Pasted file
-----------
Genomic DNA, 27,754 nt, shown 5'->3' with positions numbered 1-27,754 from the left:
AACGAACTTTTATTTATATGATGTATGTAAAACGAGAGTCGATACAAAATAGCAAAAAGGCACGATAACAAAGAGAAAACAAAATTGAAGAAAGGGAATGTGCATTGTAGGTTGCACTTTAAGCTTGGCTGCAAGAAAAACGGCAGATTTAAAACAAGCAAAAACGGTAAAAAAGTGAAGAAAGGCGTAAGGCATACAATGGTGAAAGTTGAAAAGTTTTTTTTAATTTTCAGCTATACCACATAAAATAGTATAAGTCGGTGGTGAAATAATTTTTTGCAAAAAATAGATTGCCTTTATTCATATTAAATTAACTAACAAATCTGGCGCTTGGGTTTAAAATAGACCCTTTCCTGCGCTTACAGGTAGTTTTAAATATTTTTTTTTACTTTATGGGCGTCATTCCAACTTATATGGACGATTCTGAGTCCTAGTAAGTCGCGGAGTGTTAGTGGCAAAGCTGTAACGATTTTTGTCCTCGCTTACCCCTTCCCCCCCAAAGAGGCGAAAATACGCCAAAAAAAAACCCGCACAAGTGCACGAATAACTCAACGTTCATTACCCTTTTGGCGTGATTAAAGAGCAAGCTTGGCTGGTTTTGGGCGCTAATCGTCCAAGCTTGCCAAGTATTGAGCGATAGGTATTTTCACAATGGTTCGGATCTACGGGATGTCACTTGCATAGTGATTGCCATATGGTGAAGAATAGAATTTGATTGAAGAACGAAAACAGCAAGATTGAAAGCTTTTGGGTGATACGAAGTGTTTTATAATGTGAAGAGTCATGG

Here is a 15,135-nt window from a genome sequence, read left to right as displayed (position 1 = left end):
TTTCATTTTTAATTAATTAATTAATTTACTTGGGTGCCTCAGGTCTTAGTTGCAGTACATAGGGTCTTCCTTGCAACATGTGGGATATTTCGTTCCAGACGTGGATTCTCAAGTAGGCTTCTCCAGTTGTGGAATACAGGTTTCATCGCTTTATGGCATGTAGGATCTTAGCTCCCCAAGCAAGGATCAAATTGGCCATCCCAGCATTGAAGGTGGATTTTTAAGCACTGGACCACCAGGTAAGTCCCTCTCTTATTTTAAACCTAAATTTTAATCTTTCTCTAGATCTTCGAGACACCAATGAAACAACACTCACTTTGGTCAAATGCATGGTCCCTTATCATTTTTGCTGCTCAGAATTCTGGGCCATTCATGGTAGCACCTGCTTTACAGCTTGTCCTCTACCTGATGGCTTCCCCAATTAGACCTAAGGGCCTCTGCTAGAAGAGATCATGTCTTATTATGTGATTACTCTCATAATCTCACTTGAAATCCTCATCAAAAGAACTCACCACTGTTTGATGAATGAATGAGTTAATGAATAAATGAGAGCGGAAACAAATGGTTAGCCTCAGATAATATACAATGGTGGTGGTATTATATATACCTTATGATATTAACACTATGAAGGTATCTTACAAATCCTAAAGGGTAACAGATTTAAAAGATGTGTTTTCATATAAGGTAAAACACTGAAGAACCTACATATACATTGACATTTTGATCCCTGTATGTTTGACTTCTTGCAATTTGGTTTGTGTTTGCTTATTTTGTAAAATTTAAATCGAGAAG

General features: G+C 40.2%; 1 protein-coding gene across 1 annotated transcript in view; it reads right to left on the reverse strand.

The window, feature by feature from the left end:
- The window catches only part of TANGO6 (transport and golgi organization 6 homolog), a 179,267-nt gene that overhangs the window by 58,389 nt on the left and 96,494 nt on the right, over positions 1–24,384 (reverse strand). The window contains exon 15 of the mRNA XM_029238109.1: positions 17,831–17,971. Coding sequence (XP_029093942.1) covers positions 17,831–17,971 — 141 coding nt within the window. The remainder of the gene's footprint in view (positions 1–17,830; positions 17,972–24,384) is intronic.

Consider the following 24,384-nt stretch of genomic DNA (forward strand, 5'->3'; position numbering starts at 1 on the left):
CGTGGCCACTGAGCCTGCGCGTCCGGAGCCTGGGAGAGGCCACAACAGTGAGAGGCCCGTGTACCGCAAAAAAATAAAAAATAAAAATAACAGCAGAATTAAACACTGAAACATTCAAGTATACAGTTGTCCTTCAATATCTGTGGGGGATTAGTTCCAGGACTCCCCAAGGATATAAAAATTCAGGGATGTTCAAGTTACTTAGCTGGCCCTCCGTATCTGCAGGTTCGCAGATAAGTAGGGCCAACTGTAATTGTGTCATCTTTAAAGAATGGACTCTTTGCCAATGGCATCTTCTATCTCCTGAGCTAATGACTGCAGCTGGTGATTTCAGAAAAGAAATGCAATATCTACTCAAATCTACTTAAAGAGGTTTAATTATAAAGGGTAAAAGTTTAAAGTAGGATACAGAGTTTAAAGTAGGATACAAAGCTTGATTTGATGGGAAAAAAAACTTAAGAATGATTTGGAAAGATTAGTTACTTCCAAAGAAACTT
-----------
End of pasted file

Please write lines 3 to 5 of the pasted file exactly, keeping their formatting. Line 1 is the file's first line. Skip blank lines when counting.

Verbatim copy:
Here is a 15,135-nt window from a genome sequence, read left to right as displayed (position 1 = left end):
TTTCATTTTTAATTAATTAATTAATTTACTTGGGTGCCTCAGGTCTTAGTTGCAGTACATAGGGTCTTCCTTGCAACATGTGGGATATTTCGTTCCAGACGTGGATTCTCAAGTAGGCTTCTCCAGTTGTGGAATACAGGTTTCATCGCTTTATGGCATGTAGGATCTTAGCTCCCCAAGCAAGGATCAAATTGGCCATCCCAGCATTGAAGGTGGATTTTTAAGCACTGGACCACCAGGTAAGTCCCTCTCTTATTTTAAACCTAAATTTTAATCTTTCTCTAGATCTTCGAGACACCAATGAAACAACACTCACTTTGGTCAAATGCATGGTCCCTTATCATTTTTGCTGCTCAGAATTCTGGGCCATTCATGGTAGCACCTGCTTTACAGCTTGTCCTCTACCTGATGGCTTCCCCAATTAGACCTAAGGGCCTCTGCTAGAAGAGATCATGTCTTATTATGTGATTACTCTCATAATCTCACTTGAAATCCTCATCAAAAGAACTCACCACTGTTTGATGAATGAATGAGTTAATGAATAAATGAGAGCGGAAACAAATGGTTAGCCTCAGATAATATACAATGGTGGTGGTATTATATATACCTTATGATATTAACACTATGAAGGTATCTTACAAATCCTAAAGGGTAACAGATTTAAAAGATGTGTTTTCATATAAGGTAAAACACTGAAGAACCTACATATACATTGACATTTTGATCCCTGTATGTTTGACTTCTTGCAATTTGGTTTGTGTTTGCTTATTTTGTAAAATTTAAATCGAGAAG

General features: G+C 40.2%; 1 protein-coding gene across 1 annotated transcript in view; it reads right to left on the reverse strand.